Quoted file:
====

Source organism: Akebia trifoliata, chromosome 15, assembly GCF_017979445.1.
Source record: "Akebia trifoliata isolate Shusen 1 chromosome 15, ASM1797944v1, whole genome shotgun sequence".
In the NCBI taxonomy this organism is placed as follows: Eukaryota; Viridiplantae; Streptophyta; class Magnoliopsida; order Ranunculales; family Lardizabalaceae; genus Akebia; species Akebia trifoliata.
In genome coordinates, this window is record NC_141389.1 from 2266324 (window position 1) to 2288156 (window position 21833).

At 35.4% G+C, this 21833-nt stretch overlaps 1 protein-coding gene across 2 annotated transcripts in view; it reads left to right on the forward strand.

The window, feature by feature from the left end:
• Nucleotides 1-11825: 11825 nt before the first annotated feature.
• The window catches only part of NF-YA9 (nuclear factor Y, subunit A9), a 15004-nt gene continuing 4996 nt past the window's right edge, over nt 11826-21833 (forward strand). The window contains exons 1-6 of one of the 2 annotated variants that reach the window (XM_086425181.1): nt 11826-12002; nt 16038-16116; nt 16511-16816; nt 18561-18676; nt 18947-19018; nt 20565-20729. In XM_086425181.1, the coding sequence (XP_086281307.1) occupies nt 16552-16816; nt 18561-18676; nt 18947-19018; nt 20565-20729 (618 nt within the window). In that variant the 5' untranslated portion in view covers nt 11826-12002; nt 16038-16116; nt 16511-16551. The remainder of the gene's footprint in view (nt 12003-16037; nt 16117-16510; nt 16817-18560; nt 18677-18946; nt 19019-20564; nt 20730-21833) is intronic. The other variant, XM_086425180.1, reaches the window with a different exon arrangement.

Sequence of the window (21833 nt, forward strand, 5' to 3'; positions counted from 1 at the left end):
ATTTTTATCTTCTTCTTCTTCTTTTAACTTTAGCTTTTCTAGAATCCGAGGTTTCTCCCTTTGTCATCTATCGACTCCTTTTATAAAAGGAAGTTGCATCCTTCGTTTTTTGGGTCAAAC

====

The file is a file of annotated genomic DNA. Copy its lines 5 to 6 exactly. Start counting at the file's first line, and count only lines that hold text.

At 35.4% G+C, this 21833-nt stretch overlaps 1 protein-coding gene across 2 annotated transcripts in view; it reads left to right on the forward strand.

The window, feature by feature from the left end: